Amy Howe: Terrific, thank you. We are going to move on now to our next case, SEC v. Cochran. This is a case brought by an accountant who was the subject of administrative proceedings—alleging that she had failed to comply with federal accounting standards. So Peggy Little is going to talk more about it. But briefly, the question before the Court now is whether federal district courts have the power to consider claims challenging the constitutionality of the SEC’s administrative law proceedings.
Peggy Little, who is going to focus on this case for us, is the Senior Counsel at the New Civil Liberties Alliance. She has over three decades of experience as a trial and appellate litigator on a wide range of topics, with clients ranging from individuals to Fortune 50 companies. Peggy, please take it away.
Margaret A. Little: Thank you, Amy, and thank you for having me here. You correctly stated the question presented in Cochran—and this is also true of Axon. I think there’s another aspect of the case that doesn’t get much attention, and it’s whether people are able to challenge the constitutionality of their administrative law judges before the proceeding takes place or after. And that’s a critical distinction to understand because the way the SEC—and most administrative agencies involved in these litigations—would like to have it happen is that you have to go through the proceeding.
You might have to have the administrative law judge issue an initial ruling on his or her own competence to sit and preside over your case, and then you have to wait until there’s a decision, and then bring the issue up on appeal to the circuit court that would apply in your case or in the D.C. Circuit Court. That’s actually insane because, if you have an unconstitutional adjudicator, you need to be able to raise that before a proceeding takes place.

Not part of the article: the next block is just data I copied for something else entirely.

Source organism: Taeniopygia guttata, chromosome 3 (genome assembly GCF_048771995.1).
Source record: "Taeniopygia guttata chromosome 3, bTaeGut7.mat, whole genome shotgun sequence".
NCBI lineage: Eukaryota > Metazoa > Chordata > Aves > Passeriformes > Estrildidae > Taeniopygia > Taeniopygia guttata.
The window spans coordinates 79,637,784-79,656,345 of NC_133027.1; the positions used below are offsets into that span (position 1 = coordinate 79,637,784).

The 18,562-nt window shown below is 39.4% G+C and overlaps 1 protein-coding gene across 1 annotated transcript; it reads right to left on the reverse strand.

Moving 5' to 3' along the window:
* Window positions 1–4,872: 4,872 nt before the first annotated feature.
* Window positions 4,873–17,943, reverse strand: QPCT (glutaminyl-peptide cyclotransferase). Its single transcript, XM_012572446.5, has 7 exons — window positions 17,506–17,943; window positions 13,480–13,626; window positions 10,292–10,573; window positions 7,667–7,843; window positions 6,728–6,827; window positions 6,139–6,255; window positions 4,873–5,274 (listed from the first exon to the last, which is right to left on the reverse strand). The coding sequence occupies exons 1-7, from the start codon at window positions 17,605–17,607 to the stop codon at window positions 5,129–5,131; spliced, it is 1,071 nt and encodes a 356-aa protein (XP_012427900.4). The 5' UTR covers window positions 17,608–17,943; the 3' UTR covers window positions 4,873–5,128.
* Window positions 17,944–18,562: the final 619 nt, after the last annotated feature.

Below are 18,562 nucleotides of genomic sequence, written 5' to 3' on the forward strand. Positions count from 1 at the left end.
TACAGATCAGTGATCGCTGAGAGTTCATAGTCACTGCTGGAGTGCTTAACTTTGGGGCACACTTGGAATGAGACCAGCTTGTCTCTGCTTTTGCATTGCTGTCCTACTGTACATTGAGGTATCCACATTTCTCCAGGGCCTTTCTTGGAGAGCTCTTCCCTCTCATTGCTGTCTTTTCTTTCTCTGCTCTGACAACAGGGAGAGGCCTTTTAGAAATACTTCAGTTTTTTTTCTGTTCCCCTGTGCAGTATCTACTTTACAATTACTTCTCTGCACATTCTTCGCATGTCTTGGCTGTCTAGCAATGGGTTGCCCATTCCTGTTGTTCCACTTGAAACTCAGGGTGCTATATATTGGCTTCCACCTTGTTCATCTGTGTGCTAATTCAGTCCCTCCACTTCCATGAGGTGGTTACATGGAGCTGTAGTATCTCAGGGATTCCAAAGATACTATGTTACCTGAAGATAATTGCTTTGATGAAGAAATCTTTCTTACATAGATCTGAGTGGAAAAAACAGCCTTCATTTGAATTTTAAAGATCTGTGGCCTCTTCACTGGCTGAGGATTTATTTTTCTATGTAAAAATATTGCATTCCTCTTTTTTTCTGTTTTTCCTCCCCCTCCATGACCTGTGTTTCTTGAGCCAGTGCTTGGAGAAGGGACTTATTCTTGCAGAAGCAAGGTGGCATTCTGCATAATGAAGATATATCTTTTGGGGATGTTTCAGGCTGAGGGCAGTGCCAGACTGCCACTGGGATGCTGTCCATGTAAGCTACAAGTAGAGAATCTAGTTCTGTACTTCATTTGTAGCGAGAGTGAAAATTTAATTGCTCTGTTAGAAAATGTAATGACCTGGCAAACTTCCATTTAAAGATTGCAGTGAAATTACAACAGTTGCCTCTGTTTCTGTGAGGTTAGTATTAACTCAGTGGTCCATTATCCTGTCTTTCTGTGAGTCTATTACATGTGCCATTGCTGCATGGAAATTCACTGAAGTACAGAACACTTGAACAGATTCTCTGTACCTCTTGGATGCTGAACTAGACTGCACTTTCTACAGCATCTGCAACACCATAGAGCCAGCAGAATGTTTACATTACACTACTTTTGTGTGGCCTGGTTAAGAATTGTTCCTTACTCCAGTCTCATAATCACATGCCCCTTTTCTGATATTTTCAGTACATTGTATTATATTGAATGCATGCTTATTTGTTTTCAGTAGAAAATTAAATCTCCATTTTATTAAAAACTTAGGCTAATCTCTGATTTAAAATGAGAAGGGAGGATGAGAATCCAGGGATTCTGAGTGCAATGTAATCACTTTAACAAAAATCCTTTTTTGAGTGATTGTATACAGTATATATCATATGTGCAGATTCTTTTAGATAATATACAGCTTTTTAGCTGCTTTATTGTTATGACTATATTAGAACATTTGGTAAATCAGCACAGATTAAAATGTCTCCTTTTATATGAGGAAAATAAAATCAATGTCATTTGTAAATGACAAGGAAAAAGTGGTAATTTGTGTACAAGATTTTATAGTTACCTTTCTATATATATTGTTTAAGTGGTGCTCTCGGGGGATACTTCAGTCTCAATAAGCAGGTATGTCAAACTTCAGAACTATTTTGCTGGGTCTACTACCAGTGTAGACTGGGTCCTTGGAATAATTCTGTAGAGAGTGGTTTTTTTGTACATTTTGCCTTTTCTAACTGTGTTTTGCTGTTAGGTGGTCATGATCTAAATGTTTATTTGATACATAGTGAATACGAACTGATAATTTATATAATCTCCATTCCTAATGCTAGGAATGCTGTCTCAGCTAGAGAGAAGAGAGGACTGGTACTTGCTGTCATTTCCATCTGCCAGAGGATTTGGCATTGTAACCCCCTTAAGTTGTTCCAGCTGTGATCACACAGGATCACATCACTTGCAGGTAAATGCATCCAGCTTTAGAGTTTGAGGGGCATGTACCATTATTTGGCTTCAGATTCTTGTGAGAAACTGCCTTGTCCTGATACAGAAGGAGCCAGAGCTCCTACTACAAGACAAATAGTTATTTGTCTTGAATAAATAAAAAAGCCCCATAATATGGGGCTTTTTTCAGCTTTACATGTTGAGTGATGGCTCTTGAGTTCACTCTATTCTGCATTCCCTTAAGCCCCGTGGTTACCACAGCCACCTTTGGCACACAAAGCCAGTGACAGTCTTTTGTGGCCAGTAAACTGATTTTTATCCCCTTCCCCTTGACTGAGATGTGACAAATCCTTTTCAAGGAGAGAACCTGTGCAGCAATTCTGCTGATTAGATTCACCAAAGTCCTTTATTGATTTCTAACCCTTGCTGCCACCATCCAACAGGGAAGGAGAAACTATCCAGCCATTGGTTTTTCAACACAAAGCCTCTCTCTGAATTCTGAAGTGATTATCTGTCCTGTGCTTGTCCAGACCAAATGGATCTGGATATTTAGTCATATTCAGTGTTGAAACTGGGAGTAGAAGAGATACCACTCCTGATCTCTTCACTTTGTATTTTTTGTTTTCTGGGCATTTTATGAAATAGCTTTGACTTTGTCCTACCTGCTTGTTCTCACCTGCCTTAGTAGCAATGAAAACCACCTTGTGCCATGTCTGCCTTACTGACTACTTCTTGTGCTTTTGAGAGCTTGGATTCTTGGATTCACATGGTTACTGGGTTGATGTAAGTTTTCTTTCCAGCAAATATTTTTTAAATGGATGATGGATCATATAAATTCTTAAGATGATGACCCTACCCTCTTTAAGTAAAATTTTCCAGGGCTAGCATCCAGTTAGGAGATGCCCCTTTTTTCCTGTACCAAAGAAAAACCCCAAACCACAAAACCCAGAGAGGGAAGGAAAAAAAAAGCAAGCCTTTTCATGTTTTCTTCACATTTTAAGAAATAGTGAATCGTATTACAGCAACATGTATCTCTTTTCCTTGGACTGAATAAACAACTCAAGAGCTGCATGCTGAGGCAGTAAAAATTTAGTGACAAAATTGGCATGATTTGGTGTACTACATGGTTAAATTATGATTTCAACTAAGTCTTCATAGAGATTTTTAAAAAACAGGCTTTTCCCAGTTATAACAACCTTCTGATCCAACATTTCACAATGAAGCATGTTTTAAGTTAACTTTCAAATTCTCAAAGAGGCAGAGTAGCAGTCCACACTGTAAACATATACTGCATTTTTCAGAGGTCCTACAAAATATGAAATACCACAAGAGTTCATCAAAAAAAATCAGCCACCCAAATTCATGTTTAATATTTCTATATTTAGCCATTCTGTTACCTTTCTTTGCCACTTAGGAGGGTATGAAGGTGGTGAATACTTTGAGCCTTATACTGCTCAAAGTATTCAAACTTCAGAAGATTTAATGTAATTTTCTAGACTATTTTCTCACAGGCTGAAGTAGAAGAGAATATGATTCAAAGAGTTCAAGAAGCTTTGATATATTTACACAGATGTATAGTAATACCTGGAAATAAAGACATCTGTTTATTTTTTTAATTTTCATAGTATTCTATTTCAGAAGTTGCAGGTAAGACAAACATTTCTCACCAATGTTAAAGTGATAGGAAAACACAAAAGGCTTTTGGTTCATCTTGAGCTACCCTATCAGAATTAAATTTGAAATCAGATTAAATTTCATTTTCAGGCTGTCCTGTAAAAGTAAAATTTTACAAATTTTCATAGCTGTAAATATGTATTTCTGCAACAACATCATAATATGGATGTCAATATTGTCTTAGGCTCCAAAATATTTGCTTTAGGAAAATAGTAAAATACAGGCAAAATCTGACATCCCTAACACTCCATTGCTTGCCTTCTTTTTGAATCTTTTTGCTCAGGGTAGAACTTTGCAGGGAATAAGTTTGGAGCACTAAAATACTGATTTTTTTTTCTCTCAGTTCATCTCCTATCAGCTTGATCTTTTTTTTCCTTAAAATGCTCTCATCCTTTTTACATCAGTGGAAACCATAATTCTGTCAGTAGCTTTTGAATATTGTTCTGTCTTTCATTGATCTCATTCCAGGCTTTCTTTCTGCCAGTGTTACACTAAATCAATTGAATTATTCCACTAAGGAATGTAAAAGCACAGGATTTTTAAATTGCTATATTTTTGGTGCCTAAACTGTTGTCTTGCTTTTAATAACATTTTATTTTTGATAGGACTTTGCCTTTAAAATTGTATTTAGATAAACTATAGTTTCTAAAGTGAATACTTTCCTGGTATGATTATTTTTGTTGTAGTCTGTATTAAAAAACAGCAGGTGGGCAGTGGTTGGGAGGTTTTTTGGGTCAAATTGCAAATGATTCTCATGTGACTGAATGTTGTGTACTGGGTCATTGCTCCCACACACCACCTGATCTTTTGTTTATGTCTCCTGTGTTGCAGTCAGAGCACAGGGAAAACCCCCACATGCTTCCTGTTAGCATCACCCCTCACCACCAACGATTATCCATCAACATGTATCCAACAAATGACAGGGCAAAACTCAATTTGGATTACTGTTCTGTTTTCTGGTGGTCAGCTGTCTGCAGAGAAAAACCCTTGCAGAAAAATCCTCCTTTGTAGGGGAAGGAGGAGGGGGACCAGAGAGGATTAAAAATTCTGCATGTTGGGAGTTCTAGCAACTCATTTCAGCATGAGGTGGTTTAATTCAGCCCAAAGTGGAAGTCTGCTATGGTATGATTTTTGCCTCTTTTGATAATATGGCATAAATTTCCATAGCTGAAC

And in order to understand Cochran—and I think Axon too—you have to understand two other cases. There was a blockbuster case in 2018, Lucia v. The United States. And in that case -- or rather SEC. And in that case, Ray Lucia challenged the appointment of his administrative law judge. And he had to fight it all the way through the agency, through the commission review—where he got two dissents, by the way, in his favor.
He went to the D.C. Circuit. The D.C. Circuit split, and only at the Supreme Court did they reach the question that his ALJ had not been constitutionally appointed. In addition, the solicitor general, in that case, made the argument that the ALJs had too many removal protections. They were too insulated from removal. The Court declined to take that issue. But as Justice Breyer pointed out in the Lucia decision, that’s embedded in the appointments case.
And so what we’re seeing is the follow-on to Lucia. The ALJs have been determined by the Supreme Court to be officers of the United States that have to be properly appointed. And the question that is in Cochran and Axon is whether those judges are too insulated from removal by the president and then whether you can raise that issue in federal district court before the constitutional proceedings take place.
The second case that needs some explication before we can get into the merits of Michelle’s case is called Free Enterprise Fund. And in that case, the Supreme Court decided unanimously that there was jurisdiction to hear a challenge to the PCAOB on their removal protections.